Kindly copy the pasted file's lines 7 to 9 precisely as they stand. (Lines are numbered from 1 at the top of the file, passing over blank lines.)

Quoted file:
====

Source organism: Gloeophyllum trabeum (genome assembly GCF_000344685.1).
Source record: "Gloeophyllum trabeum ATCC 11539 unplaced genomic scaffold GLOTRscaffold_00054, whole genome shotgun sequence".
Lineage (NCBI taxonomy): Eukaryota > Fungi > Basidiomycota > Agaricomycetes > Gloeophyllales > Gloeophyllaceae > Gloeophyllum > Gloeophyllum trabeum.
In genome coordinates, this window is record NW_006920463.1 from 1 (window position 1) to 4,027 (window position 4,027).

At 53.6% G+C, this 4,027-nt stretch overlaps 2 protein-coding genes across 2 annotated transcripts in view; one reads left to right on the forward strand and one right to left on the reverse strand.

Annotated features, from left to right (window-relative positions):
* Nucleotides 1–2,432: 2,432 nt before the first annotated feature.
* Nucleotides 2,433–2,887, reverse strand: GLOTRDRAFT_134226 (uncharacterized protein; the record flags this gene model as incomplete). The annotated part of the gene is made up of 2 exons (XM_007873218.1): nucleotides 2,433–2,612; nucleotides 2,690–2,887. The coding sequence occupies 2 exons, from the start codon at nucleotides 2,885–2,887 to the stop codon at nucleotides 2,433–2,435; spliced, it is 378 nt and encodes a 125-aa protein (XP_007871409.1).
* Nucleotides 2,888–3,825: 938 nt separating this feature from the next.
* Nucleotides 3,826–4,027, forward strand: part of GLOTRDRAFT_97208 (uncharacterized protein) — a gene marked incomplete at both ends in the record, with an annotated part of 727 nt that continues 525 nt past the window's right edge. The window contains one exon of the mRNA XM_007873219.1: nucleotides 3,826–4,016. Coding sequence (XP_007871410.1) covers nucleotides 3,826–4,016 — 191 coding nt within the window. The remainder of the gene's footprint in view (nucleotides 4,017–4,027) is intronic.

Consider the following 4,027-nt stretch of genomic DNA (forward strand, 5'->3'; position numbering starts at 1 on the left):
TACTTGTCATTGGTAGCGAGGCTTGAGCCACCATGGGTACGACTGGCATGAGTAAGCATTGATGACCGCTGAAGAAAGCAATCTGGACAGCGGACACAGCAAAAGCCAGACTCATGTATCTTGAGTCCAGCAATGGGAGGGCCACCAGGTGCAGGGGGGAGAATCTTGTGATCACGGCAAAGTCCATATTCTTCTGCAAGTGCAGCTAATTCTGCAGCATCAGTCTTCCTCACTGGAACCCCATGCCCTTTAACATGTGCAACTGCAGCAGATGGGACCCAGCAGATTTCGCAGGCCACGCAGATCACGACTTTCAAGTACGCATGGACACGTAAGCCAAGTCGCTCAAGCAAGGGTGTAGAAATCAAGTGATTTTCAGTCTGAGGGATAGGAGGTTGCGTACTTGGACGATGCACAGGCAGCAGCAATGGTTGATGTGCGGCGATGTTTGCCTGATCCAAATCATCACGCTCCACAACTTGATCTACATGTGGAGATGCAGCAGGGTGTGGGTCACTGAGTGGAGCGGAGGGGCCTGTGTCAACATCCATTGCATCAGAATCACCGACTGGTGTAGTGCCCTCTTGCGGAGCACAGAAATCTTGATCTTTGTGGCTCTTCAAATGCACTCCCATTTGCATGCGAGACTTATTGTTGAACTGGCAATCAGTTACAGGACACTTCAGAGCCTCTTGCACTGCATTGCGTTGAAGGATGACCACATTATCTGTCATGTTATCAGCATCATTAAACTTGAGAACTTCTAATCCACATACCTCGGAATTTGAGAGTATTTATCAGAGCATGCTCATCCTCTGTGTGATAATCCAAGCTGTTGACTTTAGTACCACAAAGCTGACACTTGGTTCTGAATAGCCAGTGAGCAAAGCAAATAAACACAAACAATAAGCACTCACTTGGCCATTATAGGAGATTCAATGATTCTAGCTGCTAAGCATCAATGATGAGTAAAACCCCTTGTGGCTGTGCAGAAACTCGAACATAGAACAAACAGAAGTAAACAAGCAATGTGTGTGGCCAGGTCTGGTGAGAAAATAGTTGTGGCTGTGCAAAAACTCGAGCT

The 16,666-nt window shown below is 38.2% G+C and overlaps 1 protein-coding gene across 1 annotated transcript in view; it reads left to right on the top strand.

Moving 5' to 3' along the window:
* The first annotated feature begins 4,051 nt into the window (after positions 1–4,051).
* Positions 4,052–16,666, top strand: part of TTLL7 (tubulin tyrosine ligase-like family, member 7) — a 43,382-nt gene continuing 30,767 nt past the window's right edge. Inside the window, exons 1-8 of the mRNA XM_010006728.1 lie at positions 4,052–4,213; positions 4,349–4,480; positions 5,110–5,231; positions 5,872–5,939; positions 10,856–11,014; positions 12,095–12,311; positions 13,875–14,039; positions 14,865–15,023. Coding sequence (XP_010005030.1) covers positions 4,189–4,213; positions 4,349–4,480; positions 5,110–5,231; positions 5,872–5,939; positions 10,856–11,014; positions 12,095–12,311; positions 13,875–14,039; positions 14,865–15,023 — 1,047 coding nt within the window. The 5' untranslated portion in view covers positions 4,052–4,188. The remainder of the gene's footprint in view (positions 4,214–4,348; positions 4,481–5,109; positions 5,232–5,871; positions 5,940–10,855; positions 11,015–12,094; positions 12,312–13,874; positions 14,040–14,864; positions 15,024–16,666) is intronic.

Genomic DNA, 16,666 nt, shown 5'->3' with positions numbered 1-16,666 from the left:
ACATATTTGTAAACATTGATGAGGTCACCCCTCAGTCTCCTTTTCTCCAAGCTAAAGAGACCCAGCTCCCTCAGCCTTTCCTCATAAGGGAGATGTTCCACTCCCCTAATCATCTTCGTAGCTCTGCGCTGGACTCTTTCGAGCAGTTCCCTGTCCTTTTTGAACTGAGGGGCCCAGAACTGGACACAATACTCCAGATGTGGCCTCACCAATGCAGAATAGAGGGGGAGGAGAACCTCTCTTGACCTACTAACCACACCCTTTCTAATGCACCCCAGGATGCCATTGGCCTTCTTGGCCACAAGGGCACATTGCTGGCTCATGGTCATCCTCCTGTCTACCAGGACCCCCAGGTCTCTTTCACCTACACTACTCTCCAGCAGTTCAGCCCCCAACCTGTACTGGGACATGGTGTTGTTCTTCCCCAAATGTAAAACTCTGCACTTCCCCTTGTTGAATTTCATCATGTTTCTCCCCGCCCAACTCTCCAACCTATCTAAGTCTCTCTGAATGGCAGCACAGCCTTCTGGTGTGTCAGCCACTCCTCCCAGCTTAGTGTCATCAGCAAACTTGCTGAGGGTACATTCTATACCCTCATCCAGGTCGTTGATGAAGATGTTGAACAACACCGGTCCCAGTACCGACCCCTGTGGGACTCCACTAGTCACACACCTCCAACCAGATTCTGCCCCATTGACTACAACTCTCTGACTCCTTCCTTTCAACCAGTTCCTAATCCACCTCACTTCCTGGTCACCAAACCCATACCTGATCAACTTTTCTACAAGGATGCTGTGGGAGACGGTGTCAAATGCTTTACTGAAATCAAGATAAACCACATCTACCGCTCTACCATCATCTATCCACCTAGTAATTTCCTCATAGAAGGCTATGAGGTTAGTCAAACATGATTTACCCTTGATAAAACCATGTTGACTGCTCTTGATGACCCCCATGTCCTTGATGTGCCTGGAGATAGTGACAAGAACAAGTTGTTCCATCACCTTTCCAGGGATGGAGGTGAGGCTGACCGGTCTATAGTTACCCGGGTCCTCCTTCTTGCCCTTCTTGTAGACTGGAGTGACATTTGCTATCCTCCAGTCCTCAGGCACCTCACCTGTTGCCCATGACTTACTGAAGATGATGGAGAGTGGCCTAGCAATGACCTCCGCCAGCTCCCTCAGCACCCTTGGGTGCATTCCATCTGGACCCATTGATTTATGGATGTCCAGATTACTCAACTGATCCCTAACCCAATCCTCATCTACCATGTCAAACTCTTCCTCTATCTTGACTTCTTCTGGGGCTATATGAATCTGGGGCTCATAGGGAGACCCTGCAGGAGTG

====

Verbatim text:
* Nucleotides 1–2,432: 2,432 nt before the first annotated feature.
* Nucleotides 2,433–2,887, reverse strand: GLOTRDRAFT_134226 (uncharacterized protein; the record flags this gene model as incomplete). The annotated part of the gene is made up of 2 exons (XM_007873218.1): nucleotides 2,433–2,612; nucleotides 2,690–2,887. The coding sequence occupies 2 exons, from the start codon at nucleotides 2,885–2,887 to the stop codon at nucleotides 2,433–2,435; spliced, it is 378 nt and encodes a 125-aa protein (XP_007871409.1).
* Nucleotides 2,888–3,825: 938 nt separating this feature from the next.